A dozen improvisatory narratives from a mind that just won't stop.
Art critic and author Ives offers a series of impossibly clever riffs on familiar features of modern life. Her two novels, Impossible Views of the World (2017) and Loudermilk (2019), embraced a wider audience, but the current collection is on the esoteric side, with plot and character serving mainly as carriers for intellectual humor and existential riffs. The title story, "Cosmogony," begins with characteristic élan: "A few years ago a friend of mine married a demon....The demon's name was Fulmious Mannerhorn Patterlully, and he was approximately 200,001 years old." FMP, as the narrator refers to him, has an “occult understanding of the stock market, [an] ability to produce fire on demand,” and a long-standing social network. Sometime after the wedding, the narrator runs into FMP in the grocery store: “He reels off her credit score, social security number, and the date on which [she] is currently scheduled to die.” Soon after, she begins dating an angel named Eric. Things don't go well for either couple. Whether you get it or not (we didn't), it's still pretty amusing. Other stories include the confessions of a woman who gets a job writing fake diaries for porn actresses; a very long Wikipedia entry for the word guy, with all the usual sections and 45 fictional references; a running joke about mistaking a book titled "Better Tennis" for "bitter tennis"; a dizzying confection that whips together the parlor game Murder, mathematical formulas, suicidal ideation, a lot of partying, and the author's mother's unusual hobby. The Care Bears, Louise Nevelson, Mallarmé, a bodega cat named Ersatz Panda...everything a grad student in semiotics could dream of is here.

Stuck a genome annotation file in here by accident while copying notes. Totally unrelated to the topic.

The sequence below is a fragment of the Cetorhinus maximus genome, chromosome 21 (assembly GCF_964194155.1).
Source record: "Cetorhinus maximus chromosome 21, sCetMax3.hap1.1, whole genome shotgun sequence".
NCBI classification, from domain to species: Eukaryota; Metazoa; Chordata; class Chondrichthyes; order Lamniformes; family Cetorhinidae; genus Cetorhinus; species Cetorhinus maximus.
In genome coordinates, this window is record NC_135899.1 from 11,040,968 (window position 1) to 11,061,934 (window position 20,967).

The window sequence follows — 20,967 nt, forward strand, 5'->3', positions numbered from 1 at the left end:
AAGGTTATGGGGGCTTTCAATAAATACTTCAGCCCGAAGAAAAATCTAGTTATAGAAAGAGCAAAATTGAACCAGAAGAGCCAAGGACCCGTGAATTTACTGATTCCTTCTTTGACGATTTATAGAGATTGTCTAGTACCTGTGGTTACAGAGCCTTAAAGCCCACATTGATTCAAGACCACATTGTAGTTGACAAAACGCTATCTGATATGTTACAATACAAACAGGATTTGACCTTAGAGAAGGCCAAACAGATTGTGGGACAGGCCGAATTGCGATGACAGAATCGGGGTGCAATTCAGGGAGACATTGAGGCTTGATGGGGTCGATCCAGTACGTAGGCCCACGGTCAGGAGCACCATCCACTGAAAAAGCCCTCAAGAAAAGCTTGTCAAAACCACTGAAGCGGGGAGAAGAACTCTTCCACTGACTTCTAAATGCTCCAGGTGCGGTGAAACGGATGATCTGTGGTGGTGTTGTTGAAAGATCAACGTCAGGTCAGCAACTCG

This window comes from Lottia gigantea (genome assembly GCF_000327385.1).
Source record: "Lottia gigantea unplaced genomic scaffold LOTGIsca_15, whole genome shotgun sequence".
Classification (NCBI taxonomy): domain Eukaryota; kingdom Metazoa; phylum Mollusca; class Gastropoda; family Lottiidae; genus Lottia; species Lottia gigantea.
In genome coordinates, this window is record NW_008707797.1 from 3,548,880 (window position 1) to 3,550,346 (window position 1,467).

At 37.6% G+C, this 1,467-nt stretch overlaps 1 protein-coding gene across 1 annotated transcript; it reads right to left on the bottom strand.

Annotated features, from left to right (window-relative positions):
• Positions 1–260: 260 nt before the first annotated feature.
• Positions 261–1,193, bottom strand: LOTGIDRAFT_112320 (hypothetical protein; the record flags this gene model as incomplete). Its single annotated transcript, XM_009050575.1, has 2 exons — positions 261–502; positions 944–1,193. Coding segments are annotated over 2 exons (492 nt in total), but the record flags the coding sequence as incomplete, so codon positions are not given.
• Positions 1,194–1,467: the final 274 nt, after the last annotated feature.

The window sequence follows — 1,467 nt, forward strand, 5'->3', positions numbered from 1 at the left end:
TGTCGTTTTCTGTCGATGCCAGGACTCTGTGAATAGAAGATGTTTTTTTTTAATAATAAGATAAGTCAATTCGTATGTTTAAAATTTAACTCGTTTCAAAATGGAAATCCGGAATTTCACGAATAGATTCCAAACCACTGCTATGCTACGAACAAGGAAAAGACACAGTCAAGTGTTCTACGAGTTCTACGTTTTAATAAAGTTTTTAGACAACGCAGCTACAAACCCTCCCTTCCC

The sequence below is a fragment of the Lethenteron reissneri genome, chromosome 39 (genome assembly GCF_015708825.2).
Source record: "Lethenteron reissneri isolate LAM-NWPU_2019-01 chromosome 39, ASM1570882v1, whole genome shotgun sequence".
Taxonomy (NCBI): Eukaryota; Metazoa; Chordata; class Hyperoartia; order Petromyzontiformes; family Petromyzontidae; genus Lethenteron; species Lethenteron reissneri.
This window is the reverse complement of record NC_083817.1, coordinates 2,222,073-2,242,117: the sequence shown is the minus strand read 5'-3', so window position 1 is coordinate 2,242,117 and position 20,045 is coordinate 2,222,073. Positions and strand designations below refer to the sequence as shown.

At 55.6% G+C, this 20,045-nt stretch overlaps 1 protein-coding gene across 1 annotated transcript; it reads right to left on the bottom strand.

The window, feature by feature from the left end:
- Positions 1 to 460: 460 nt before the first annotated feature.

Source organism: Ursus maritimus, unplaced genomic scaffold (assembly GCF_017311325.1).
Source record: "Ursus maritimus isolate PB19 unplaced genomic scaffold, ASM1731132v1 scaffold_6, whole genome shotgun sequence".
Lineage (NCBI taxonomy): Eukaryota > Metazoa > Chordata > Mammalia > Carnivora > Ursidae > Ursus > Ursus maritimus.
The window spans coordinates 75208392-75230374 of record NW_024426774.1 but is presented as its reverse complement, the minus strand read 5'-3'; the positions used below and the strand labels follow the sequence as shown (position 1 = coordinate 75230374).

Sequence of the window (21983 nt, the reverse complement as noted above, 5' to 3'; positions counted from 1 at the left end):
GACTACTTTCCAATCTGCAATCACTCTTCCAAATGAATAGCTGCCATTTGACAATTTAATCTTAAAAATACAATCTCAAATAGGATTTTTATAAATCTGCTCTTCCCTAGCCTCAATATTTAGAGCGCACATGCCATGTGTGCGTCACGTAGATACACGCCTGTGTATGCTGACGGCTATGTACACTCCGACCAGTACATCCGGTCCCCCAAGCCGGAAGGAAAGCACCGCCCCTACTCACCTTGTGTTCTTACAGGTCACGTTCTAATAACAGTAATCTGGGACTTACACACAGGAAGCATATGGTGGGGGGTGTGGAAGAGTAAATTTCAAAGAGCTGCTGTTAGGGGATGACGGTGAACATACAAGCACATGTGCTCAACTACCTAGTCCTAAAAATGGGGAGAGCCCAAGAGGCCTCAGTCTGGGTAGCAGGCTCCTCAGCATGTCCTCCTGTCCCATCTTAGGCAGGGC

Very far over some readers' heads lies the sweetest of spots for others.